Langson Energy’s patent pending Air Energy Storage System (AESS) presents a total solution for generating and storing clean energy while conditions are favorable for producing energy from renewable sources such as solar, wind or pressure reduction. When more energy is generated than can be used, our AESS captures and stores that energy for later use with an adiabatic process. When there is a demand for low-cost renewable energy use during peak hours or emergency energy is needed, our AESS turns the stored energy into clean, low-cost, distributed electricity. The AESS stores energy by compressing air or gases through a dual expander/compressor or dual radial inflow turbine coupled to a dual motor/generator. This compressed, renewable energy is sent to an insulated storage vessel to store the pressure and heat from compression and then returns the hot air/gas back through the expander generator in reverse to generate electricity to supplement renewable power for use during peak hours, national defense and natural disasters.
I. CAES History
Today, the need for an efficient, low-cost energy storage system is paramount. Technology exists to generate renewable energy that is wasted in many ways. The cost of peak power can be staggering compared to cost of off-peak power. According to the US Energy Information Administration (EIA), 2017 average peak power can be as high as $144.39/MWh compared to the lowest average peak power cost of only $0.14/MWh.1 Thus, using low cost power during peak power times can save governments and industry billions of dollars annually. Even in the relatively low-electric cost state of Michigan, a University of Minnesota- lead 2017 study found that increasing the deployment of energy storage combined with renewable energy would help Minnesota meet its statutory goal of 80 percent carbon reduction by 2050 or sooner and at a lower cost than other technologies.2
There are long lists of compressed air energy storage (CAES) projects around the world attempting to store small to large quantities of energy for later use and the demand for solutions increases each year. The first utility-scale compressed air energy storage plant, Huntorf CAES Plant in Bremen, Germany, has been operational since 1978. It uses nuclear- sourced night-time power to compress and inject the air into two salt caverns of 310,000 m3 total volume. Another salt cavern project running in Alabama since 1991 is the McIntosh project which reduces fuel consumption by approximately 25% compared to the Huntorf CAES Plant. Langson’s AESS sets a new paradigm for CAES that improves the applicability for on-site distributed energy, increases efficiency and lowers cost of previous adiabatic energy storage systems.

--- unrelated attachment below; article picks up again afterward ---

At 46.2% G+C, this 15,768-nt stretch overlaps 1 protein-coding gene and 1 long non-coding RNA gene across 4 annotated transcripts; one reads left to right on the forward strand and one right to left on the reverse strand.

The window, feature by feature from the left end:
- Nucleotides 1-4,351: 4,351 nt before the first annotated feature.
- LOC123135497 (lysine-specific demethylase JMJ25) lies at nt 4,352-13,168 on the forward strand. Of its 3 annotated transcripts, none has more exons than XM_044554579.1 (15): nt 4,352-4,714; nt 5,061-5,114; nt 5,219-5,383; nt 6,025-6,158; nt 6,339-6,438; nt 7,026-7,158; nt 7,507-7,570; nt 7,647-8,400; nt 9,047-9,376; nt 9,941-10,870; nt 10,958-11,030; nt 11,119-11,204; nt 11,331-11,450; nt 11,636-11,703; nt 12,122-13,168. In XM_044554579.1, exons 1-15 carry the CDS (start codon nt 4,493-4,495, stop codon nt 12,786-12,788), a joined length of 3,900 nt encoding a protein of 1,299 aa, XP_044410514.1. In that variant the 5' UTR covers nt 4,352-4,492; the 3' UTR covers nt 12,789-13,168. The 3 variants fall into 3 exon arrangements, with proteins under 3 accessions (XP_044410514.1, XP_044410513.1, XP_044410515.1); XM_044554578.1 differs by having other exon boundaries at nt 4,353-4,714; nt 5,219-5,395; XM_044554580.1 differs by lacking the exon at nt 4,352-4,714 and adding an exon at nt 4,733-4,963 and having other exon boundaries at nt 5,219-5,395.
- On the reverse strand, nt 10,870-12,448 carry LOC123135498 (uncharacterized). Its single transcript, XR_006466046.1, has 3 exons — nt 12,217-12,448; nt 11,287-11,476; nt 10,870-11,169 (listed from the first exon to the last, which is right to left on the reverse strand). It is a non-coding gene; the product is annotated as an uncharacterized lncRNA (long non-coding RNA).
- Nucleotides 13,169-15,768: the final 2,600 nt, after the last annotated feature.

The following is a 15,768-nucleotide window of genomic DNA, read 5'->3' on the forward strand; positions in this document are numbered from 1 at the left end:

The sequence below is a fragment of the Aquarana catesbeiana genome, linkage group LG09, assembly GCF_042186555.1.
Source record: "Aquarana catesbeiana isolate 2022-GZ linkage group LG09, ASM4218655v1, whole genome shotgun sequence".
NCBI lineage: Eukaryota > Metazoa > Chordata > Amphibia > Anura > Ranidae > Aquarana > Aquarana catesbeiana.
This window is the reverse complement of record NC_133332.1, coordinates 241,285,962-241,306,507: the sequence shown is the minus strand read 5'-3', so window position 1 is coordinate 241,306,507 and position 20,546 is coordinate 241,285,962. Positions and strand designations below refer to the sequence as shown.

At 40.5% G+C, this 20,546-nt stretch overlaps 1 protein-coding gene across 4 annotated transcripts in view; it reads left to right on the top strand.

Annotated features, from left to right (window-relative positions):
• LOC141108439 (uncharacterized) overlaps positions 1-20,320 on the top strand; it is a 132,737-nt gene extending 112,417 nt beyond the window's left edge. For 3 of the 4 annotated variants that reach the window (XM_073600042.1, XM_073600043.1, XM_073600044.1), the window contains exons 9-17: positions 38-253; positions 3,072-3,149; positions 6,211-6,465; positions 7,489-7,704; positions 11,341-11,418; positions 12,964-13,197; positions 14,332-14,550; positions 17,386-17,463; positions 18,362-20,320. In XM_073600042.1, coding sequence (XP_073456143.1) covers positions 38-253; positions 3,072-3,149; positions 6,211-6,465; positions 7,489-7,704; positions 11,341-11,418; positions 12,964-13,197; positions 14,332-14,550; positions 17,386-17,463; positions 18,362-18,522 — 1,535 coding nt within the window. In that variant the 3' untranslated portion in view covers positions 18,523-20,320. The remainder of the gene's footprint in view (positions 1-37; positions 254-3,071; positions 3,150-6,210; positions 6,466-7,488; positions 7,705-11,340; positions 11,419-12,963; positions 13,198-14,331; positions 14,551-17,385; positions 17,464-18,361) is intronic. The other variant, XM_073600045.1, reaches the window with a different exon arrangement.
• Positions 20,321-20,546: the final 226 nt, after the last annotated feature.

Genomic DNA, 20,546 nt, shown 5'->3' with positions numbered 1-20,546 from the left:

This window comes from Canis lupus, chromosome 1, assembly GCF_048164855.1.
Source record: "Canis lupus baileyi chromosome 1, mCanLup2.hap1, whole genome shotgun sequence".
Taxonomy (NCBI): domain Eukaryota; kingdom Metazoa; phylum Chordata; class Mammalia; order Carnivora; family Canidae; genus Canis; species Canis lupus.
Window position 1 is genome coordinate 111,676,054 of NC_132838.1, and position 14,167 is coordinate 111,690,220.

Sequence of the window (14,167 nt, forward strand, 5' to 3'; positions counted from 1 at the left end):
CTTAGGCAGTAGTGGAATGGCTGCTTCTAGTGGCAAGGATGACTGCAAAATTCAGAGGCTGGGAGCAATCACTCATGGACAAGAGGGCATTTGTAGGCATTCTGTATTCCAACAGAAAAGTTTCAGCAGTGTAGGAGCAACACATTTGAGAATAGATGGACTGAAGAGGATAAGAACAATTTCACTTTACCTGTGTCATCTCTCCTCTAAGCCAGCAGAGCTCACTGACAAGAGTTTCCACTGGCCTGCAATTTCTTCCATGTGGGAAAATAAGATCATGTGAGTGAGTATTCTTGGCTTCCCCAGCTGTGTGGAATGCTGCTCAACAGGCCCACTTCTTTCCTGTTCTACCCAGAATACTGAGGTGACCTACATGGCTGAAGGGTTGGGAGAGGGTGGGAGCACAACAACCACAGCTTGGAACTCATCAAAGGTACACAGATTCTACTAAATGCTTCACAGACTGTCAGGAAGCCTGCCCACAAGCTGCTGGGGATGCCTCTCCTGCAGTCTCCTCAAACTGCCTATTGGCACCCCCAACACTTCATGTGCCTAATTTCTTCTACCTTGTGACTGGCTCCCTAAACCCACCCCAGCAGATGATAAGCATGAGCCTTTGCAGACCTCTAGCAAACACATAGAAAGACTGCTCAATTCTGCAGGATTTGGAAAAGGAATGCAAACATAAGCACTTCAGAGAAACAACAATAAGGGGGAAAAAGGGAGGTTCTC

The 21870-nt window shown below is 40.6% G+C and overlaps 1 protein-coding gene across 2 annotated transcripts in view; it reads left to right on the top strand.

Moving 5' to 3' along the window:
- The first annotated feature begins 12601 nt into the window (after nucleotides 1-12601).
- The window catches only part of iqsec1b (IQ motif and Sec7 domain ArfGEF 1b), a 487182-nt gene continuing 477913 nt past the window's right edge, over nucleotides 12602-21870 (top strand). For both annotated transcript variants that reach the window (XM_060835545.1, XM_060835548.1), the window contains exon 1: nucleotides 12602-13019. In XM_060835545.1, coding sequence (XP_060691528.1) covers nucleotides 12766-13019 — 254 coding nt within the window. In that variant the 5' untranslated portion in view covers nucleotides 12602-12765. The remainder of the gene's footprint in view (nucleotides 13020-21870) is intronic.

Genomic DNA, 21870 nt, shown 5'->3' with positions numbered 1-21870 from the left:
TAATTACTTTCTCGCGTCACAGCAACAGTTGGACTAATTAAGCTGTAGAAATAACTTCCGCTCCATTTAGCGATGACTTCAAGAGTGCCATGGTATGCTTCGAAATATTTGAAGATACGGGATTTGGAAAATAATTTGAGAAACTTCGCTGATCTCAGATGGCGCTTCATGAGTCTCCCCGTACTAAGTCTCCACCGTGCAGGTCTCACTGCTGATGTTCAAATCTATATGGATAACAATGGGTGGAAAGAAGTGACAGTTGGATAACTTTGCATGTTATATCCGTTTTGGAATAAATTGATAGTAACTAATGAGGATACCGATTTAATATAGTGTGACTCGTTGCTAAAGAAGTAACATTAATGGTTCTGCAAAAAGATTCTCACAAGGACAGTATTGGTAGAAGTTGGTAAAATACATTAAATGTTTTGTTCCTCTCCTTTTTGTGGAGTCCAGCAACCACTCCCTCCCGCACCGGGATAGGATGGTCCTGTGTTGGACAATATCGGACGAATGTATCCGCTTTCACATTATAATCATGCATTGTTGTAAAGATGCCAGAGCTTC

II. Langson Energy’s AESS Solution
Dual expander/compressor or dual radial inflow turbine
A method of combining a dual expander/compressor in one machine to compress air/gases and to generate power through a dual motor/generator from one unit lowers the cost and size of the system.
Insulated Hot-Air Storage Tank
An air storage vessel will serve as a heat sink constructed of insulated storage vessels capable of withstanding pressures up to 1000PSI that may be either above or below ground. It is sealed with a waterproof coating and insulated to retain the heat of compression to be used to offset the Joule-Thomson cooling effect from the expansion of air during power generation in this adiabatic process.
Advantages of Langson’s AESS
Base-Load Green Power
Langson’s AESS generates and stores low cost green power capable of fulfilling green energy mandates while increasing base-load generating capabilities. Our system can be utilized for peak shaving, national defense and natural emergencies.
Another key advantage of the AESS is the fact that it is distributed generation. Distributed resources not only provide benefits in the form of more reliable power for industries that require uninterrupted service, they improve the efficiency of providing renewable electric power. Transmission of electricity from large power plants to a typical end user wastes roughly 4.2 to 8.9 percent of the electricity.3 Distributed power also makes it possible for remote sites that are off the grid to generate clean affordable electricity. The use of on-site power equipment can enhance power security and provide consumers with renewable power at a higher level of reliability and quality at a lower cost.
Blackstart, Stand-Alone and Off-Grid Capability
In the stand-alone mode, Langson’s AESS can be used to power motors, air-conditioning, computing, lighting and other equipment needing electricity. Langson’s AESS is capable of a cold start (blackstart) and offers the flexibility to regulate grid frequency and the phase shifter operation. The need for flexibility arising from renewable energy fluxuations makes stored air energy a valuable alternative to batteries or pumped hydro storage plants.
Adiabatic Storage Process
As a result of our highly insulated hot-air storage vessel, our adiabatic system preserves a significant percent of the heat created by the compression process and stores this energy until it is released and expanded to generate electricity. Our patent pending adiabatic storage system achieves efficiencies of up to 70% as compared to diabatically stored power plants that are around 42% to 54% efficient.4
The Langson AESS attains the lowest CAPEX in the industry by the utilization of our
dual expander/compressor and motor/generator system coupled with the low-cost innovative insulated hot air storage dome, eliminating the high cost of expensive heat exchangers, storage tanks and liquid-pump systems.
Operating costs are at their lowest with the use of a single control system, low parasitic loads, hands- off remote monitoring and 40% less components.
Langson Energy | http://www.langsonenergy.com